Functionality and flow were at the heart of the programmatic redesign. The circular staircase and second-floor entrance were removed, and a new entryway and foyer were installed on the side of the first story of the home, making the ground floor accessible from the main entrance for the first time in the home’s history. The first-floor foyer pulls materials from the exterior deep into the entry. Brazilian ipe wood and stone detailing in the foyer extend the exterior motif indoors. A staircase with a skylight above leads from the entry to the upper-level living room and out to a deck with mountain views, previously blocked by a hallway. A large, folding glass door system extends the interior living space out to a deck while an ipe wood trellis overhead provides sun shading. The indoor-outdoor theme extends to the kitchen, with a second folding glass door system leading out to the rear yard. When opened simultaneously, the operable wall systems create an energy-efficient breezeway that helps to cool the living spaces while allowing the homeowners to fully enjoy the stunning, iconic views to the east and west.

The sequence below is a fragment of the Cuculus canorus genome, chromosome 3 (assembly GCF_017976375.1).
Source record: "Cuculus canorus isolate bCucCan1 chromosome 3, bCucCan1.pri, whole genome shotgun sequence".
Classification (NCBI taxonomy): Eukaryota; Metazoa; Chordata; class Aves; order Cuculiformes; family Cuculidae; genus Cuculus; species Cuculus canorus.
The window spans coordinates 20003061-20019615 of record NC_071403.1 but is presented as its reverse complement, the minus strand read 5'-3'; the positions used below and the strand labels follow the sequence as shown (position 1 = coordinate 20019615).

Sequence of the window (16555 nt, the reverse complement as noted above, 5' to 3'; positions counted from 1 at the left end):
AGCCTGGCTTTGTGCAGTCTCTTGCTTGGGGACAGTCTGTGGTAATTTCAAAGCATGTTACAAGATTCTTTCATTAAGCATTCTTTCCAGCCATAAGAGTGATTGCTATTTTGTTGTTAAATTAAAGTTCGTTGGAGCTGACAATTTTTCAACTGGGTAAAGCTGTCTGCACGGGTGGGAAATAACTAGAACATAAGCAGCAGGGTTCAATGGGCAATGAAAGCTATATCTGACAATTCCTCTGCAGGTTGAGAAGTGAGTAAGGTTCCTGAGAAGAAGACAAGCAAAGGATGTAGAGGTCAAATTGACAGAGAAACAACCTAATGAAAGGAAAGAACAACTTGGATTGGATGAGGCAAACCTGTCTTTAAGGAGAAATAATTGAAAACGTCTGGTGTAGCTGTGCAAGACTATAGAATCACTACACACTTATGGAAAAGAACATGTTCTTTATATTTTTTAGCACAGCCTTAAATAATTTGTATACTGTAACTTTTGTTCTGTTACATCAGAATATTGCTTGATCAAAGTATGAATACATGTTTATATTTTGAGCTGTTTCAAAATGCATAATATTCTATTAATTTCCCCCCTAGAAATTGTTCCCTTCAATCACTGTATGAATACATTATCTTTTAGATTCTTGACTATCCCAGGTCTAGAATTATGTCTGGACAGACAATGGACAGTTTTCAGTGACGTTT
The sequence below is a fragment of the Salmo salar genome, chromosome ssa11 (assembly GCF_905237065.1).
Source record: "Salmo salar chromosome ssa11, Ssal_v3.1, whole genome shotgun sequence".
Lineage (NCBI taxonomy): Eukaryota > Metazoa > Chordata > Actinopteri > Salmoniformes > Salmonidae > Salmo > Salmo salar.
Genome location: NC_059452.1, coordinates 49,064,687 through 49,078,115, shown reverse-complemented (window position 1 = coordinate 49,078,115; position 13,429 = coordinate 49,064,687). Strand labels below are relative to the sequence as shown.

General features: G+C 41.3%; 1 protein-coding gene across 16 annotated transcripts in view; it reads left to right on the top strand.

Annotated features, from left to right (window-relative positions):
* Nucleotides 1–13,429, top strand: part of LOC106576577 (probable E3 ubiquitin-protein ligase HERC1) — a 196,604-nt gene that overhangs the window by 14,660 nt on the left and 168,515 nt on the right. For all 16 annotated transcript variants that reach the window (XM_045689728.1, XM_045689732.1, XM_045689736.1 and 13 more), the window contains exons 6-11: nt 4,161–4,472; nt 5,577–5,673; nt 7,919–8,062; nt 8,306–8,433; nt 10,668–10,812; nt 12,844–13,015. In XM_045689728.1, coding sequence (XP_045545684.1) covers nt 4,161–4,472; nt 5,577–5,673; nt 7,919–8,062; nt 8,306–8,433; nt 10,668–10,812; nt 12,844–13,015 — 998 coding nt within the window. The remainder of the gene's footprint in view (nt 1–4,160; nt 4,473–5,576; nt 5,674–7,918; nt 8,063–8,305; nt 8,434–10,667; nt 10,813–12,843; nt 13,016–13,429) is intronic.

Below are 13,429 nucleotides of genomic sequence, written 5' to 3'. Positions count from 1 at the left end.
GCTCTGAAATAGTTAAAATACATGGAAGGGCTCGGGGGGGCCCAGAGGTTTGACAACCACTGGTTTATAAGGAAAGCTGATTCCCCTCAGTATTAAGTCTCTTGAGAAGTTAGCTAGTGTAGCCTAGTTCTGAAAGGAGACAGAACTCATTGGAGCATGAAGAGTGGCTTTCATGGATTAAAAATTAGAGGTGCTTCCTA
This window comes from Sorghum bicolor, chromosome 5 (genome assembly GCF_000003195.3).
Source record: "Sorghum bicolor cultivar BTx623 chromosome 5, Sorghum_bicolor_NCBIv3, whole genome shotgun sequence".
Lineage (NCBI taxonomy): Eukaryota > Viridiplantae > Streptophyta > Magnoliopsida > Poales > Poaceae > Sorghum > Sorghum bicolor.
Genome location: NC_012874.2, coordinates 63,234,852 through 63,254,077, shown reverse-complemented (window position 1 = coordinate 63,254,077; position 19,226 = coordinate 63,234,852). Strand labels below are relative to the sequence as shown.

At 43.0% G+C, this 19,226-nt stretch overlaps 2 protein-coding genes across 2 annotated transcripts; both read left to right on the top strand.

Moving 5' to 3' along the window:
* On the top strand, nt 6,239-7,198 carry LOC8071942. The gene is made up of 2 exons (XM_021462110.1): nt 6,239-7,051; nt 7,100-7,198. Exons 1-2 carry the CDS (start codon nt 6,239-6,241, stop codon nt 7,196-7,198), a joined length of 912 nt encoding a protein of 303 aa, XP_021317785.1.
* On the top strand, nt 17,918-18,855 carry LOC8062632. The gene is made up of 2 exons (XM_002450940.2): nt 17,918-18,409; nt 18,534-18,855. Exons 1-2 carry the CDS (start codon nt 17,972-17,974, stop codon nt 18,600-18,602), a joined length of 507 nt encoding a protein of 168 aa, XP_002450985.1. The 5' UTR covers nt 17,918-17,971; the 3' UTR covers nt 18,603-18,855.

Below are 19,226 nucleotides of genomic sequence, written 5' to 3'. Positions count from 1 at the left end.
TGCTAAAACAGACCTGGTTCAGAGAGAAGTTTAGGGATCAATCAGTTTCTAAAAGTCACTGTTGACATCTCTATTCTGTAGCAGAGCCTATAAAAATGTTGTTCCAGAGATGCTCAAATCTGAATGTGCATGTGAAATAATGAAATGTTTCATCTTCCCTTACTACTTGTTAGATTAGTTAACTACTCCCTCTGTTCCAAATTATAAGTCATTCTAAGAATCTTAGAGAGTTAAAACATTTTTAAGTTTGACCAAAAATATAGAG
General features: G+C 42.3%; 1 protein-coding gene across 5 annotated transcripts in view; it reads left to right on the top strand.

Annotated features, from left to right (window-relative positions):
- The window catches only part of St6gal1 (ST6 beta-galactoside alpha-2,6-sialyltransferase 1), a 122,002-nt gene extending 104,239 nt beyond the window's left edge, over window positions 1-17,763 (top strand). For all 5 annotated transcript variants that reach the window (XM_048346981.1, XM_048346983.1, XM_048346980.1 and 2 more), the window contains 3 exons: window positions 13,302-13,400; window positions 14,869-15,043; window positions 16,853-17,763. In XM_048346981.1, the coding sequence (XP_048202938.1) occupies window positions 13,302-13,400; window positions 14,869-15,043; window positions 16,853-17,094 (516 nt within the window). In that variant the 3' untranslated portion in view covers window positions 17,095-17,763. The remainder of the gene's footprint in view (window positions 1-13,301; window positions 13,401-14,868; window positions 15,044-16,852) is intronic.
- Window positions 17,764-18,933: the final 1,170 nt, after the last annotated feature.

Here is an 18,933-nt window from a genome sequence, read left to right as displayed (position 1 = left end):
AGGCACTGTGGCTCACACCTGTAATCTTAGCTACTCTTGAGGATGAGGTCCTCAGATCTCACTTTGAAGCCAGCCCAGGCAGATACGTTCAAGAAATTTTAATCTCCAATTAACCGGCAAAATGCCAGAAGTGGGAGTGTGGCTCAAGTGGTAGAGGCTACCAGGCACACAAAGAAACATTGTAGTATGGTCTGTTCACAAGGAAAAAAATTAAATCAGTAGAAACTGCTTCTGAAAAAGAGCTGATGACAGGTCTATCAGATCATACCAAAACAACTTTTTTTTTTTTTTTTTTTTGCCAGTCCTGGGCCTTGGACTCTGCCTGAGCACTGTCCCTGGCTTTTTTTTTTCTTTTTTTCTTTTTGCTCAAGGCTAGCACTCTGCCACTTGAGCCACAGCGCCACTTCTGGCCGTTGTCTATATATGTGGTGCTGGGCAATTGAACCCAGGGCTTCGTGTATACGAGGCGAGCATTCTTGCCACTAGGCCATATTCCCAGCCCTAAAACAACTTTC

A select palette of materials for the exterior and interior were chosen for their combined ability to be aesthetically appealing, easy to maintain, functional and affordable. The stepped central portion of the house is clad in an Ipe wood rain screen and contains the large public spaces. A lower level houses a large entertainment room with views of the surrounding hillside. The side wings, containing bedrooms and dining, are clad in integral colored stucco. Horizontal stacked slate is used throughout the exterior of the house as accents below windows and is featured at the entry and foyer on the walls, as well as the floor. Cherry veneer used on the cabinetry is complemented by Cumaru flooring, which was chosen for its ability to match the color and grain of the Ipe used on the exterior.